N2 - Bacterial amoA genes had not been detectable by qPCR in freshly sampled Icelandic Andosols thus far. Hence, a new primer set yielding shorter gene fragments has been designed to verify the absence of ammonia-oxidizing bacteria in different Icelandic Andosol classes. At the same time, a new primer set was also constructed for archaeal amoA genes that should improve the quality of PCR products. Although a large part of the soil samples were found to be amoA-negative, bacterial amoA genes were detectable with new as well as old primer sets. The same results were obtained for the archaeal amoA genes. The relative distribution of archaeal and bacterial amoA genes varied between Andosol classes. Archaeal amoA genes were significantly more abundant in Brown than in Histic Andosols, while the opposite was observed for bacterial amoA genes. The numbers of archaeal and bacterial amoA genes in Gleyic Andosols were not significantly different from those in Histic and Brown Andosols. The numbers of bacterial amoA genes, but not the numbers of archaeal amoA genes, correlated significantly and positively with potential ammonia oxidation activities. The presence of the bacterial nitrification inhibitor allylthiourea inhibited the potential ammonia oxidation activities during the first 12 h of incubation. Hence, it was concluded that ammonia-oxidizing bacteria profited most from the conditions during the measurements of potential ammonia oxidation activities.

AB - Bacterial amoA genes had not been detectable by qPCR in freshly sampled Icelandic Andosols thus far. Hence, a new primer set yielding shorter gene fragments has been designed to verify the absence of ammonia-oxidizing bacteria in different Icelandic Andosol classes. At the same time, a new primer set was also constructed for archaeal amoA genes that should improve the quality of PCR products. Although a large part of the soil samples were found to be amoA-negative, bacterial amoA genes were detectable with new as well as old primer sets. The same results were obtained for the archaeal amoA genes. The relative distribution of archaeal and bacterial amoA genes varied between Andosol classes. Archaeal amoA genes were significantly more abundant in Brown than in Histic Andosols, while the opposite was observed for bacterial amoA genes. The numbers of archaeal and bacterial amoA genes in Gleyic Andosols were not significantly different from those in Histic and Brown Andosols. The numbers of bacterial amoA genes, but not the numbers of archaeal amoA genes, correlated significantly and positively with potential ammonia oxidation activities. The presence of the bacterial nitrification inhibitor allylthiourea inhibited the potential ammonia oxidation activities during the first 12 h of incubation. Hence, it was concluded that ammonia-oxidizing bacteria profited most from the conditions during the measurements of potential ammonia oxidation activities.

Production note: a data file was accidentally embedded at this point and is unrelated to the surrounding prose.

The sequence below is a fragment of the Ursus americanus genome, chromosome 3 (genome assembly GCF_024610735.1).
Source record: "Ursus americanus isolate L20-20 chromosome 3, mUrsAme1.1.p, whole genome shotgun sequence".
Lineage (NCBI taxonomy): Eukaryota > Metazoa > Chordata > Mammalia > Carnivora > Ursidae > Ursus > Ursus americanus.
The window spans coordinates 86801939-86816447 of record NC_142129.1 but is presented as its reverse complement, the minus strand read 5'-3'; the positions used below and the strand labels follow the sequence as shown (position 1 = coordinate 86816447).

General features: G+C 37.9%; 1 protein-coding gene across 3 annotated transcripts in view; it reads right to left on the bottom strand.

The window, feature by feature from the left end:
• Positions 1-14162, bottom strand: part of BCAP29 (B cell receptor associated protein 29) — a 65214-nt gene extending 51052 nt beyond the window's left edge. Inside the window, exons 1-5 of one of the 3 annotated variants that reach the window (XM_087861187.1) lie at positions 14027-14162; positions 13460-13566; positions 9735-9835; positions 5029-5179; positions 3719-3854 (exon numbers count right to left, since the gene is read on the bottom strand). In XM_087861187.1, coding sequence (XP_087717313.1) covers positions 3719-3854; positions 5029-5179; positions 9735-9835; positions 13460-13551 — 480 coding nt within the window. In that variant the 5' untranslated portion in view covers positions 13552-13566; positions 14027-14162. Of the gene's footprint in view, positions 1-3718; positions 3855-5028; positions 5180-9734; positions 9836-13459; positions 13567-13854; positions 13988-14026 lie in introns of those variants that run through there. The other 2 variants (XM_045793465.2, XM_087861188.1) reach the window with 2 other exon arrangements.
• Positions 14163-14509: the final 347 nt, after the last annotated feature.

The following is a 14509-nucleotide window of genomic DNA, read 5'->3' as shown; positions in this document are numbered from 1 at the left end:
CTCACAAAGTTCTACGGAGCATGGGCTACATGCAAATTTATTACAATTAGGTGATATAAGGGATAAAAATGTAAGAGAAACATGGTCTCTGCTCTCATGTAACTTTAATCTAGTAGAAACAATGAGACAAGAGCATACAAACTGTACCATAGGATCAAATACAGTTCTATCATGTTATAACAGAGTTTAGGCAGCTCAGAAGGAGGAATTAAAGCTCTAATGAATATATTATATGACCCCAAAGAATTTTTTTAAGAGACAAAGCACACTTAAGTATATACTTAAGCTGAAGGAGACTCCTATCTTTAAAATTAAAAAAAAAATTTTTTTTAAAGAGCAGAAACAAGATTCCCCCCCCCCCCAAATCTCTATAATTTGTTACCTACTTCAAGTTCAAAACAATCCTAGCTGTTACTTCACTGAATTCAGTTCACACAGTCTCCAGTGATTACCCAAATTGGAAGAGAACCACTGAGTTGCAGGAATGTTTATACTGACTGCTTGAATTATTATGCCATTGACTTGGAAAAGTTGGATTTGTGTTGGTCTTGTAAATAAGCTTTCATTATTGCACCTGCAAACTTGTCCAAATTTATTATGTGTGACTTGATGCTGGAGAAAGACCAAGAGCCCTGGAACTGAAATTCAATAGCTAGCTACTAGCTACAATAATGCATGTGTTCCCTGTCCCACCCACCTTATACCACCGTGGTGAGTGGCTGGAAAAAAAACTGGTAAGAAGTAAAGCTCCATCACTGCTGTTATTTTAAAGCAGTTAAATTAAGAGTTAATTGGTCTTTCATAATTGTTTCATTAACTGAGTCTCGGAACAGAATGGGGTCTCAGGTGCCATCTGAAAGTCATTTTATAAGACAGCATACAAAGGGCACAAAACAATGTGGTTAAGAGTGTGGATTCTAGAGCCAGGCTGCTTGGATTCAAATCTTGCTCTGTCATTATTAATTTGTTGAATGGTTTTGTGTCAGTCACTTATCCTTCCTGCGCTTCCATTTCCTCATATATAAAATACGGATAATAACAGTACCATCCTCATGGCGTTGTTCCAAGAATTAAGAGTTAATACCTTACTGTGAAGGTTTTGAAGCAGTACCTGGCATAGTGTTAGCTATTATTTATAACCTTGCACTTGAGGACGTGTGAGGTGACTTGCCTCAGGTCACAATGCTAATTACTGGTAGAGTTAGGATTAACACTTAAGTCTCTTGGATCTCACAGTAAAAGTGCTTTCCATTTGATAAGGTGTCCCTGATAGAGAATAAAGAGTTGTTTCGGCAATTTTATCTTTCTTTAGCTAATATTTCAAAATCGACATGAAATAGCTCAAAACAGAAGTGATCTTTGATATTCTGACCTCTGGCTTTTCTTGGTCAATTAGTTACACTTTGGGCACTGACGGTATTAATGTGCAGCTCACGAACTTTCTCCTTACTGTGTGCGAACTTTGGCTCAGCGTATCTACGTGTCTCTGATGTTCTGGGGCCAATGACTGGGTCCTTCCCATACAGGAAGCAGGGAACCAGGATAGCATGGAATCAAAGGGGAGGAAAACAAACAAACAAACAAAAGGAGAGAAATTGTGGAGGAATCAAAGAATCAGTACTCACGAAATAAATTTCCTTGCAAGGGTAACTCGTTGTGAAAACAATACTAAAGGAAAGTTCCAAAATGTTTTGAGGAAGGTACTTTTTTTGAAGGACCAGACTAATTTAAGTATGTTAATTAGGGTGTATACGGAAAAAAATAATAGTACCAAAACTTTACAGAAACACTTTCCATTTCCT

KW - national

UR - http://mda.vliz.be/mda/directlink.php?fid=VLIZ_00000444_596dd498be686

U2 - 10.1007/s00248-017-1032-9

DO - 10.1007/s00248-017-1032-9

M3 - Article

VL - 75

SP - 204

EP - 215

JO - Microbial Ecology

T2 - Microbial Ecology

JF - Microbial Ecology

SN - 0095-3628

IS - 1

ER -

ID: 4546179